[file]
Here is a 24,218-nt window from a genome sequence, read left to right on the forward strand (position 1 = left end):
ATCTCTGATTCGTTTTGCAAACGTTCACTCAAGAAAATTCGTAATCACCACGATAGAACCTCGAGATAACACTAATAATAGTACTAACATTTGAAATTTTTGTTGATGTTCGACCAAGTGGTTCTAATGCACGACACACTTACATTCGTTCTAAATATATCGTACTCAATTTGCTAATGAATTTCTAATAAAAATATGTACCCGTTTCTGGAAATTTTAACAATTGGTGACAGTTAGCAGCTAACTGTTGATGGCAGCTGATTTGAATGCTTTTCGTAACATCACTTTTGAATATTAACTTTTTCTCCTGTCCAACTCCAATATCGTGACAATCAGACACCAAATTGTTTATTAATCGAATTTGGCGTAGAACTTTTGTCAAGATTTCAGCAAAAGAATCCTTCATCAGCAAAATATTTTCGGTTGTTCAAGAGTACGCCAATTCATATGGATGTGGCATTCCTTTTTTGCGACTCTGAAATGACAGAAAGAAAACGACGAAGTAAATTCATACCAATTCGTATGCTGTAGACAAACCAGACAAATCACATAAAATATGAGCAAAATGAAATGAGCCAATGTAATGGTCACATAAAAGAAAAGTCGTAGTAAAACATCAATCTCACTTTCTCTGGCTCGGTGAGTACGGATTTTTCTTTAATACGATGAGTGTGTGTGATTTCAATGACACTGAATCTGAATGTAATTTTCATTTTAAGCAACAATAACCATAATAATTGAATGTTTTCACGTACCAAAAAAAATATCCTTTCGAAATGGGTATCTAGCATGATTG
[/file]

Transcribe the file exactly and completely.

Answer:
Here is a 24,218-nt window from a genome sequence, read left to right on the forward strand (position 1 = left end):
ATCTCTGATTCGTTTTGCAAACGTTCACTCAAGAAAATTCGTAATCACCACGATAGAACCTCGAGATAACACTAATAATAGTACTAACATTTGAAATTTTTGTTGATGTTCGACCAAGTGGTTCTAATGCACGACACACTTACATTCGTTCTAAATATATCGTACTCAATTTGCTAATGAATTTCTAATAAAAATATGTACCCGTTTCTGGAAATTTTAACAATTGGTGACAGTTAGCAGCTAACTGTTGATGGCAGCTGATTTGAATGCTTTTCGTAACATCACTTTTGAATATTAACTTTTTCTCCTGTCCAACTCCAATATCGTGACAATCAGACACCAAATTGTTTATTAATCGAATTTGGCGTAGAACTTTTGTCAAGATTTCAGCAAAAGAATCCTTCATCAGCAAAATATTTTCGGTTGTTCAAGAGTACGCCAATTCATATGGATGTGGCATTCCTTTTTTGCGACTCTGAAATGACAGAAAGAAAACGACGAAGTAAATTCATACCAATTCGTATGCTGTAGACAAACCAGACAAATCACATAAAATATGAGCAAAATGAAATGAGCCAATGTAATGGTCACATAAAAGAAAAGTCGTAGTAAAACATCAATCTCACTTTCTCTGGCTCGGTGAGTACGGATTTTTCTTTAATACGATGAGTGTGTGTGATTTCAATGACACTGAATCTGAATGTAATTTTCATTTTAAGCAACAATAACCATAATAATTGAATGTTTTCACGTACCAAAAAAAATATCCTTTCGAAATGGGTATCTAGCATGATTG